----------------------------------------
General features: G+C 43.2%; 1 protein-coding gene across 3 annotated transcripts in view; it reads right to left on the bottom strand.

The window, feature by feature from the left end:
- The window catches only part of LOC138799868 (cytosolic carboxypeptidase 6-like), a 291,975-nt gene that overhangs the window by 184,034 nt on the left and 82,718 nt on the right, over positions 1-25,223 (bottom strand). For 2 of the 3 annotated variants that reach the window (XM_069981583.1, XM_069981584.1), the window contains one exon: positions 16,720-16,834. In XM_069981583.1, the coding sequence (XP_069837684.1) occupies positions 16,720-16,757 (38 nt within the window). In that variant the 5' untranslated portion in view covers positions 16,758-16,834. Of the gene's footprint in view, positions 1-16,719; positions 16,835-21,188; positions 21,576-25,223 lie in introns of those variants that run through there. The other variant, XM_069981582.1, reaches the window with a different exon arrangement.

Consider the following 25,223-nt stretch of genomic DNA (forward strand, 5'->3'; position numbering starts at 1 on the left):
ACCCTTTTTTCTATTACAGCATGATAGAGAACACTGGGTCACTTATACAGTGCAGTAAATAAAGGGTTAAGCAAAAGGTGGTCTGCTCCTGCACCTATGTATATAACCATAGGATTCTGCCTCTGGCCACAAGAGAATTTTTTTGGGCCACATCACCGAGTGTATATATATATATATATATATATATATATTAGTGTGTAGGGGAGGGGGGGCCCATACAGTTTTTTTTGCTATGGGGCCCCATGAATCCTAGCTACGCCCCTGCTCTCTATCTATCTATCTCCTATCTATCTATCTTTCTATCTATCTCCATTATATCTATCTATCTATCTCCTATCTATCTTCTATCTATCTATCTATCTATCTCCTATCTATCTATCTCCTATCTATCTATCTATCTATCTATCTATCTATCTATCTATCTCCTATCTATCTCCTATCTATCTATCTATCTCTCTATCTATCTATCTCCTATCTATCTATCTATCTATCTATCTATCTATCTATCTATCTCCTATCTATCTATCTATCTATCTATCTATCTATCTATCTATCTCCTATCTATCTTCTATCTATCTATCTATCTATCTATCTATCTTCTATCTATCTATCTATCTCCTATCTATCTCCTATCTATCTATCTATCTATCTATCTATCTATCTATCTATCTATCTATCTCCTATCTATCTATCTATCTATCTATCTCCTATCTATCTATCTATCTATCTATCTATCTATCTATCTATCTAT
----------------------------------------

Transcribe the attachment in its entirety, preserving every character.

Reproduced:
General features: G+C 43.2%; 1 protein-coding gene across 3 annotated transcripts in view; it reads right to left on the bottom strand.

The window, feature by feature from the left end:
- The window catches only part of LOC138799868 (cytosolic carboxypeptidase 6-like), a 291,975-nt gene that overhangs the window by 184,034 nt on the left and 82,718 nt on the right, over positions 1-25,223 (bottom strand). For 2 of the 3 annotated variants that reach the window (XM_069981583.1, XM_069981584.1), the window contains one exon: positions 16,720-16,834. In XM_069981583.1, the coding sequence (XP_069837684.1) occupies positions 16,720-16,757 (38 nt within the window). In that variant the 5' untranslated portion in view covers positions 16,758-16,834. Of the gene's footprint in view, positions 1-16,719; positions 16,835-21,188; positions 21,576-25,223 lie in introns of those variants that run through there. The other variant, XM_069981582.1, reaches the window with a different exon arrangement.

Consider the following 25,223-nt stretch of genomic DNA (forward strand, 5'->3'; position numbering starts at 1 on the left):
ACCCTTTTTTCTATTACAGCATGATAGAGAACACTGGGTCACTTATACAGTGCAGTAAATAAAGGGTTAAGCAAAAGGTGGTCTGCTCCTGCACCTATGTATATAACCATAGGATTCTGCCTCTGGCCACAAGAGAATTTTTTTGGGCCACATCACCGAGTGTATATATATATATATATATATATATATATTAGTGTGTAGGGGAGGGGGGGCCCATACAGTTTTTTTTGCTATGGGGCCCCATGAATCCTAGCTACGCCCCTGCTCTCTATCTATCTATCTCCTATCTATCTATCTTTCTATCTATCTCCATTATATCTATCTATCTATCTCCTATCTATCTTCTATCTATCTATCTATCTATCTCCTATCTATCTATCTCCTATCTATCTATCTATCTATCTATCTATCTATCTATCTATCTCCTATCTATCTCCTATCTATCTATCTATCTCTCTATCTATCTATCTCCTATCTATCTATCTATCTATCTATCTATCTATCTATCTATCTCCTATCTATCTATCTATCTATCTATCTATCTATCTATCTATCTCCTATCTATCTTCTATCTATCTATCTATCTATCTATCTATCTTCTATCTATCTATCTATCTCCTATCTATCTCCTATCTATCTATCTATCTATCTATCTATCTATCTATCTATCTATCTATCTCCTATCTATCTATCTATCTATCTATCTCCTATCTATCTATCTATCTATCTATCTATCTATCTATCTATCTAT